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Homing behaviour of juvenile Australian raspy crickets (Orthoptera: Gryllacrididae)

Lookup NU author(s): Dr Roderick Hale


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Juvenile gryllacridid Orthoptera, known as raspy crickets, build nests or burrows as soon as they hatch. Both juveniles and adults are central place foragers that search for food at night and return to the same nest each morning. This study examines the homing abilities of juveniles of an undescribed species of gryllacridid from Western Australia. Juveniles were placed in a simple maze, which consisted of two chambers, one containing the nest and the other empty, linked by wide glass tubes to a central chamber containing food. The food was placed in this chamber with a consistent orientation relative to the exit tubes leading to the nest and empty chambers. Juveniles appeared to learn which chamber contained their nest and thereafter ignored the route towards the empty chamber. By exchanging the connecting glass tubes, it could be established that juvenile crickets were not using chemical trails to find their home. The positions of the empty and nest chambers with respect to the central chamber were exchanged and, in a separate manipulation, the spatial configuration of the food in the central chamber was also changed. Both manipulations resulted in a decrease in successful returns to the nest chamber, the former because the nest had been relocated, the latter presumably because the spatial arrangement of items within the food chamber now presented orientation cues, which led to the empty chamber. Furthermore, juveniles were able to estimate distance travelled, despite the absence of chemical or visual cues. Juvenile raspy crickets appear to be able to maintain nest fidelity from a very early age by using spatial landmarks and appear capable of measuring translational displacement intrinsically.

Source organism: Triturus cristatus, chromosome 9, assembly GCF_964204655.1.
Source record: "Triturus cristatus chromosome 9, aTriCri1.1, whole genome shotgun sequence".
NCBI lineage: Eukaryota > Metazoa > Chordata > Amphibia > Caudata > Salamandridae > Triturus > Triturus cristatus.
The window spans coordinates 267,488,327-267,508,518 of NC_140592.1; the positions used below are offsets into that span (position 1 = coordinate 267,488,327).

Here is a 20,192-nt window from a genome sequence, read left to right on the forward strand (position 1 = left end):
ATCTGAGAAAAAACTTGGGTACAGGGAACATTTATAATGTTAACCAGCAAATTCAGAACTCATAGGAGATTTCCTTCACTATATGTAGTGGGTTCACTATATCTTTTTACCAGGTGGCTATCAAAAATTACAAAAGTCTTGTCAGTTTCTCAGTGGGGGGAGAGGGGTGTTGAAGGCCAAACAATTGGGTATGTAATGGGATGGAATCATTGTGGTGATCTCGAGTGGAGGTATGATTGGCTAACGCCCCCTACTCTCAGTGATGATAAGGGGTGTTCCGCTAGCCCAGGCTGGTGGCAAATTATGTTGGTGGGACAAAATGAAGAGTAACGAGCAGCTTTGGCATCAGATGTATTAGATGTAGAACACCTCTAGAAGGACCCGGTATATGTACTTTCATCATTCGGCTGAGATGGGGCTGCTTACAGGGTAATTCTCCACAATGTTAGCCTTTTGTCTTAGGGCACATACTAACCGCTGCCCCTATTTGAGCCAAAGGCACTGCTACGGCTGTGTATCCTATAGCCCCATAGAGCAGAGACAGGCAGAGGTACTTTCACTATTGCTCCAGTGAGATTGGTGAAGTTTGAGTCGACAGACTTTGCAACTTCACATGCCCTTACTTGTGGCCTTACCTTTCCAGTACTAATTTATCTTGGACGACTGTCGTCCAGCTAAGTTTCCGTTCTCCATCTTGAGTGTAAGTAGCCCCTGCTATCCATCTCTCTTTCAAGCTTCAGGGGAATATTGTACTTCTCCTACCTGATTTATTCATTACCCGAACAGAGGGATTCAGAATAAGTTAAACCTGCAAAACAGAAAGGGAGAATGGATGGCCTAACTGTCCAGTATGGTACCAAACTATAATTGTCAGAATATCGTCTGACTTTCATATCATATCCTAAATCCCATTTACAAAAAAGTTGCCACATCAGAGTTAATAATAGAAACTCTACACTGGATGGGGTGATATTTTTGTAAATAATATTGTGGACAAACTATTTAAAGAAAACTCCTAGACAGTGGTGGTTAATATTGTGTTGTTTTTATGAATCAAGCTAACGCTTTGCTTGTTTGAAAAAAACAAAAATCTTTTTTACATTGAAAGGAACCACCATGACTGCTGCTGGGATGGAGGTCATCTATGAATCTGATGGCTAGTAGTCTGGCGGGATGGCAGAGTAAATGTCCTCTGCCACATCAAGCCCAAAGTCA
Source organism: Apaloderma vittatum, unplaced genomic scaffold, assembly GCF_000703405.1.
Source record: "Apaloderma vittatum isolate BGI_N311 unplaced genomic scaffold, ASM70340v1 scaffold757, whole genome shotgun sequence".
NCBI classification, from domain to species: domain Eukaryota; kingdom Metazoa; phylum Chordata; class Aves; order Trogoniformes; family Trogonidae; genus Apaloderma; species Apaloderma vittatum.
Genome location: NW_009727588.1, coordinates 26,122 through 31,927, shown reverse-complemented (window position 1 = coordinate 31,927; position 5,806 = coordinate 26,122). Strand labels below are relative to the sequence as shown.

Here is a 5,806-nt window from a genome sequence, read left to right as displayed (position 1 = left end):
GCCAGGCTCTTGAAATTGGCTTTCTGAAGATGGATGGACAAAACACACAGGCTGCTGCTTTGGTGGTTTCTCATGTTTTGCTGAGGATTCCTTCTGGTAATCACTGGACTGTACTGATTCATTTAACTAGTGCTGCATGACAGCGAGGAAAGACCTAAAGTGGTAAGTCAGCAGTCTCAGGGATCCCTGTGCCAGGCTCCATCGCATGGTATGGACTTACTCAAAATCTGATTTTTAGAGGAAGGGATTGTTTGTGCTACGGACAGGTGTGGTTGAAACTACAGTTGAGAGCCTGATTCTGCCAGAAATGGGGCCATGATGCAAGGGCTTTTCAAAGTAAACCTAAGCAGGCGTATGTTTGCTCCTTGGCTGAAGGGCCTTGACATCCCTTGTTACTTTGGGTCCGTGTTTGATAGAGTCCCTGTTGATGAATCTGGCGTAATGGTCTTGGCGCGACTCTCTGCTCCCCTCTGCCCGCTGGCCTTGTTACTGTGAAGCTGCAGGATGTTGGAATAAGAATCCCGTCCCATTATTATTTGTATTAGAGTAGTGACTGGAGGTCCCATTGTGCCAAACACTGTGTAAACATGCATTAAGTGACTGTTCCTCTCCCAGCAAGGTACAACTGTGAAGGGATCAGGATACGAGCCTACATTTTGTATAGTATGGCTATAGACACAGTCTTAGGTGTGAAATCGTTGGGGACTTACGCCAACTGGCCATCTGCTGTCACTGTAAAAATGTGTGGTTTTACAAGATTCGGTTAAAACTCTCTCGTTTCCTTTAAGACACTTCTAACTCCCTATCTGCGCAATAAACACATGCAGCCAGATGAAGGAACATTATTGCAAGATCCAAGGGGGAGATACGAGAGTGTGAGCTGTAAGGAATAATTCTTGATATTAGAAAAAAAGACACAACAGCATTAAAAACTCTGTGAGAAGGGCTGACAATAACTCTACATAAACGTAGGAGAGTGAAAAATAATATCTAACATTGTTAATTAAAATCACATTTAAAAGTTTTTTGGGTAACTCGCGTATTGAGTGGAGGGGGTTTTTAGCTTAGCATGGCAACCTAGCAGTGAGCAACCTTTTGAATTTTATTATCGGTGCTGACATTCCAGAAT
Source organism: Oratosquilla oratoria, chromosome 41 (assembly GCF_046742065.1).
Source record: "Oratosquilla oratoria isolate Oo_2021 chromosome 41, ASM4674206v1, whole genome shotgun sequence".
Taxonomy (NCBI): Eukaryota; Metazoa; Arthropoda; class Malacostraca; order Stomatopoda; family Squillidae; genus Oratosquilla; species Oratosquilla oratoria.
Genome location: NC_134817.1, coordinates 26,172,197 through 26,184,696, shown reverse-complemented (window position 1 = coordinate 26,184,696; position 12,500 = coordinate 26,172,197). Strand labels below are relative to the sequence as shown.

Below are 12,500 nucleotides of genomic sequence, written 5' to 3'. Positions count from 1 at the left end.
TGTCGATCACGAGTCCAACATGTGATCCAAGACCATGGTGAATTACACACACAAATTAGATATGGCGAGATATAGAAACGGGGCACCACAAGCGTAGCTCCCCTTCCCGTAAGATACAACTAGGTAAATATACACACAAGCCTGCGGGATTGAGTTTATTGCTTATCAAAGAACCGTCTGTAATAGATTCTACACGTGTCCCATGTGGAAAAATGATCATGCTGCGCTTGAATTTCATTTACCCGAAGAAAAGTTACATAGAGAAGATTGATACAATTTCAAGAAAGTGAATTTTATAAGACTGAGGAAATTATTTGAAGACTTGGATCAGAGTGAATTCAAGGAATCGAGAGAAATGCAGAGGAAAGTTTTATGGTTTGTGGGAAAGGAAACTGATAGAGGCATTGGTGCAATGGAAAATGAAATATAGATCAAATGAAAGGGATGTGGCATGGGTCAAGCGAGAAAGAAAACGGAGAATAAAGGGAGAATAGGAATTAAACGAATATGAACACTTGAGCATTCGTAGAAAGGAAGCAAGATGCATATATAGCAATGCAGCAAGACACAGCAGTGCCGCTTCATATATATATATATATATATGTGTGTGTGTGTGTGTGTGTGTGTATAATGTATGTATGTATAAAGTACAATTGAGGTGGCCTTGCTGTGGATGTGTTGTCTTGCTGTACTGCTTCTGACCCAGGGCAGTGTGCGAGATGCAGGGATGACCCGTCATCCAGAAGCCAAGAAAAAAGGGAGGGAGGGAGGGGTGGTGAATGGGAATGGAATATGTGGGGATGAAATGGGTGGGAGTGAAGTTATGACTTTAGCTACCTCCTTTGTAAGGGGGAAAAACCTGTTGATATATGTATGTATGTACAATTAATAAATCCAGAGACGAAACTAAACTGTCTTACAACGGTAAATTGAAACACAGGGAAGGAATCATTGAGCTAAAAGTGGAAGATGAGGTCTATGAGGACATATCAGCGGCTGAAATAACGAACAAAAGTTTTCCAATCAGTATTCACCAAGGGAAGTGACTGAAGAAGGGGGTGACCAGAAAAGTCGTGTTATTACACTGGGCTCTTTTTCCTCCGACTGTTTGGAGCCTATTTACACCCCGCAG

Publication metadata

Author(s): Hale RJ, Bailey WJ

Publication type: Article

Publication status: Published

Journal: Physiological Entomology

Year: 2004

Volume: 29

Issue: 5

Pages: 426-435

ISSN (print): 0307-6962

ISSN (electronic): 1365-3032

Publisher: Wiley-Blackwell


DOI: 10.1111/j.0307-6962.2004.00412.x


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